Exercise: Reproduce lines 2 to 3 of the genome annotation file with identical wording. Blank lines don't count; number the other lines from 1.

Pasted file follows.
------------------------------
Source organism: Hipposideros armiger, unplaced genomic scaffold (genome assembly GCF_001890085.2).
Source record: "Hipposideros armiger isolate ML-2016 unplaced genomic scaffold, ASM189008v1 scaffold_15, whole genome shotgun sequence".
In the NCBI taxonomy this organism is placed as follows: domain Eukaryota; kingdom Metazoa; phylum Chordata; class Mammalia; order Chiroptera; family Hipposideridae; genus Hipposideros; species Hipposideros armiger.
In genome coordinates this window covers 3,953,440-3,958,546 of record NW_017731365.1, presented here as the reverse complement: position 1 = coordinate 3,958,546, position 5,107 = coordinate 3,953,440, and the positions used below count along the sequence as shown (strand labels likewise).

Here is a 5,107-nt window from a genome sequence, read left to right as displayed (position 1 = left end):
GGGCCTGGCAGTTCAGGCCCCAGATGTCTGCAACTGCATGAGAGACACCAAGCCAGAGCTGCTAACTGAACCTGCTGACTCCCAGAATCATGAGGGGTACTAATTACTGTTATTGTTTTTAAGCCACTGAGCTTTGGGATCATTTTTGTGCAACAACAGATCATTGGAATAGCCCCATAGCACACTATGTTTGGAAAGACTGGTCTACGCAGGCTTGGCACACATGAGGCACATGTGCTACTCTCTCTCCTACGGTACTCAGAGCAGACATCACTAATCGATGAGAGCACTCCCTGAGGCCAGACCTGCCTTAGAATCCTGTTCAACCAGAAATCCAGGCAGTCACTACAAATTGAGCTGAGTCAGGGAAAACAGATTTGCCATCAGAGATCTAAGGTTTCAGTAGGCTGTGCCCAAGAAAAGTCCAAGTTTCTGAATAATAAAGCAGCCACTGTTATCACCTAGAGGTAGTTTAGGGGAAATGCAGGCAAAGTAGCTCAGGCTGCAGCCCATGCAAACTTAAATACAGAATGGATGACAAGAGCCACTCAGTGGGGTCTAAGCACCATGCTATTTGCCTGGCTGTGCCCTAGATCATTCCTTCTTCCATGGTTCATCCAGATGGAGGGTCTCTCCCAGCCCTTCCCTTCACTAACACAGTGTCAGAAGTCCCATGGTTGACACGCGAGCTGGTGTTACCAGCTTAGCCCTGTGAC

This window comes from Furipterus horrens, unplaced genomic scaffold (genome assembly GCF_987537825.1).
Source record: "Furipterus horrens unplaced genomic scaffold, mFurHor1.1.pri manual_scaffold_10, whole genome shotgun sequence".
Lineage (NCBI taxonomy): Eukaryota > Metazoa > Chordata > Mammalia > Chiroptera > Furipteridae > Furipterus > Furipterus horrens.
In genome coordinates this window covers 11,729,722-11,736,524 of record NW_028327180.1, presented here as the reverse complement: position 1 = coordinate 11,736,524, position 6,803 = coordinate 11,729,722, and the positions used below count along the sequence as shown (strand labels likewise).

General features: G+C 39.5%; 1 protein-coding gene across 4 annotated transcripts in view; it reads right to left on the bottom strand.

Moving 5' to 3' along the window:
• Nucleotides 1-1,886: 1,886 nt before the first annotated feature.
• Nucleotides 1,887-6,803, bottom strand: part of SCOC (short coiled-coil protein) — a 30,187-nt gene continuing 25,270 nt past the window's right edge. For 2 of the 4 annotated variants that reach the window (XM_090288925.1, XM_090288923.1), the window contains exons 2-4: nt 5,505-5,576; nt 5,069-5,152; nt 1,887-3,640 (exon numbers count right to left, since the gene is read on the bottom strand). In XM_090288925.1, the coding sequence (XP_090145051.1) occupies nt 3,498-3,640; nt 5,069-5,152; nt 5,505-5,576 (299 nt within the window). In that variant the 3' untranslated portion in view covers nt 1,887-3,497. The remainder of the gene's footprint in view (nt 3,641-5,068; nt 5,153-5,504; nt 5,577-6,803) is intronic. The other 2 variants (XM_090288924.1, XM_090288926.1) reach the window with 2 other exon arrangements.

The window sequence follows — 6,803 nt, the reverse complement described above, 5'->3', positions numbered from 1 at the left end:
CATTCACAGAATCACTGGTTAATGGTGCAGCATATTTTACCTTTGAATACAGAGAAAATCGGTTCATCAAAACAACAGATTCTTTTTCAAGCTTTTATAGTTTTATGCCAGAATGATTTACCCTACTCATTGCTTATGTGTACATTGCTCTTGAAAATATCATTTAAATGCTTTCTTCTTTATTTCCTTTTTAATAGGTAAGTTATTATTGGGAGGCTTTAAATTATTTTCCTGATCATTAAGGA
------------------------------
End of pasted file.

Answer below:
Source record: "Hipposideros armiger isolate ML-2016 unplaced genomic scaffold, ASM189008v1 scaffold_15, whole genome shotgun sequence".
In the NCBI taxonomy this organism is placed as follows: domain Eukaryota; kingdom Metazoa; phylum Chordata; class Mammalia; order Chiroptera; family Hipposideridae; genus Hipposideros; species Hipposideros armiger.